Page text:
By Doug Berman
We all know what happens to politicians who take courageous stances. Raise the retirement age for social security so it'll stay solvent? Raise taxes to pay for the services we want? Use a gasoline tax to decrease our dependence on foreign oil? Cut the military to where it's only nine times larger than any other country's? Try making any of these suggestions and we all know the result; you end up like a Yugo that got landed on by a Toyota Sequoia. Take a wussy stand that we can have it all, that no one needs to be inconvenienced, and you can sit in Congress until Son of Jersey Shore IV hits the cineplex.
So here's a shout out to Ray LaHood, still (as of publication time) U.S. Secretary of Transportation. LaHood said, in an interview with Bloomberg News , that the U.S. has a responsibility to consider banning all use of cell phones in cars -- hands free or hands occupied -- because the cognitive distraction they're causing is leading to rampant death and destruction. OK, those are my words. He put it more artfully. He says he plans to initiate research that could....COULD... lead to the conclusion that cell phones don't belong in cars. To which the current crop of neuro-psychological researchers say, "Duh!"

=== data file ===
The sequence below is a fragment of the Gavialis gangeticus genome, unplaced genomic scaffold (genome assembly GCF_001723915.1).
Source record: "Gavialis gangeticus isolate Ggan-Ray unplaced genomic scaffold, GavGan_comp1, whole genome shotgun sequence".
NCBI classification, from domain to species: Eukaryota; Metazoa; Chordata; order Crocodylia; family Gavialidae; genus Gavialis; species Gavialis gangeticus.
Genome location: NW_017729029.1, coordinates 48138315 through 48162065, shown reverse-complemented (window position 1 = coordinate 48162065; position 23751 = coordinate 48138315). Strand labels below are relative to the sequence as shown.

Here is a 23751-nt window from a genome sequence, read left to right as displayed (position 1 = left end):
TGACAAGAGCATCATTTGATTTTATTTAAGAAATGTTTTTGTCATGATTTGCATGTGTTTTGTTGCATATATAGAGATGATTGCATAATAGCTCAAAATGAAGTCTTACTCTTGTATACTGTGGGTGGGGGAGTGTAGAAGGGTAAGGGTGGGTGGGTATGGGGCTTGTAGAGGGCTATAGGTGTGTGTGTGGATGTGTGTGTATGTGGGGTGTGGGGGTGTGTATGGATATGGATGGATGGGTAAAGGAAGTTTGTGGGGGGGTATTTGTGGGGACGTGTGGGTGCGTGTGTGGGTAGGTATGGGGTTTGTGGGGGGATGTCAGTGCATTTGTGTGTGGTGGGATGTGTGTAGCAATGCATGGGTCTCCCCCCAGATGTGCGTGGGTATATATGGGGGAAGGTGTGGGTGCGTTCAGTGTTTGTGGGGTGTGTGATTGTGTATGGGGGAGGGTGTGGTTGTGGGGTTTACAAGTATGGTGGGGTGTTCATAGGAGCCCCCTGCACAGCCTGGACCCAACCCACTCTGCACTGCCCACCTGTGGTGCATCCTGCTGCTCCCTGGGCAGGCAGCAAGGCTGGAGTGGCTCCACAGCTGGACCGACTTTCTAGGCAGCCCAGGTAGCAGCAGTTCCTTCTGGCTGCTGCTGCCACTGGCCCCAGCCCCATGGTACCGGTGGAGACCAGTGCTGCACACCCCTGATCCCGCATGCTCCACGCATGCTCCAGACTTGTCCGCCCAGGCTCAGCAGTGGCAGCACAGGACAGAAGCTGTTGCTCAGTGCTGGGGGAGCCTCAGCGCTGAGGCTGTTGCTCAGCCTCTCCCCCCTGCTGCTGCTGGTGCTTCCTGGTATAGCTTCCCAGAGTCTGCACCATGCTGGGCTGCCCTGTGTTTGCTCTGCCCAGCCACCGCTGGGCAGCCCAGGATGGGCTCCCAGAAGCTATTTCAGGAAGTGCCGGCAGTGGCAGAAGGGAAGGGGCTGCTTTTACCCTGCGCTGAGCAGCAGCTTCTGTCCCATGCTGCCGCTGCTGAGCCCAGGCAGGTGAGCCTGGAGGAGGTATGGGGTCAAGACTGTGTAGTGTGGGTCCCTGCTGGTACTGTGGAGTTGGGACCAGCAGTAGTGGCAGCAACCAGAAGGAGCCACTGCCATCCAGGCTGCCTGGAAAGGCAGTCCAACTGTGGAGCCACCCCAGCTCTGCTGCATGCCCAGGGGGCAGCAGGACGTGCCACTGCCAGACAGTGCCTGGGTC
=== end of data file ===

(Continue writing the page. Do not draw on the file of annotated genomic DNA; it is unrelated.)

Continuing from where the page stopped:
Predictably, the "you can have my cell phone when you peel it from my cold, dead hands" crowd has spoken up. Of course, they don't mention that we already ARE peeling cell phones from their cold, dead hands...hands that should have been gripping their steering wheels.
Realistically, it's hard to imagine a total ban on automotive cell phone use now. Once you allow a privilege, it's awfully hard to take it away (see: Prohibition. See also: Staying up 'til 8:30 to watch The Simpsons). But if you want to see a small act of courage by a public official in today's hyper wussy political environment, I give you a small act of courage. Hats off, and phones off, this week to Ray LaHood.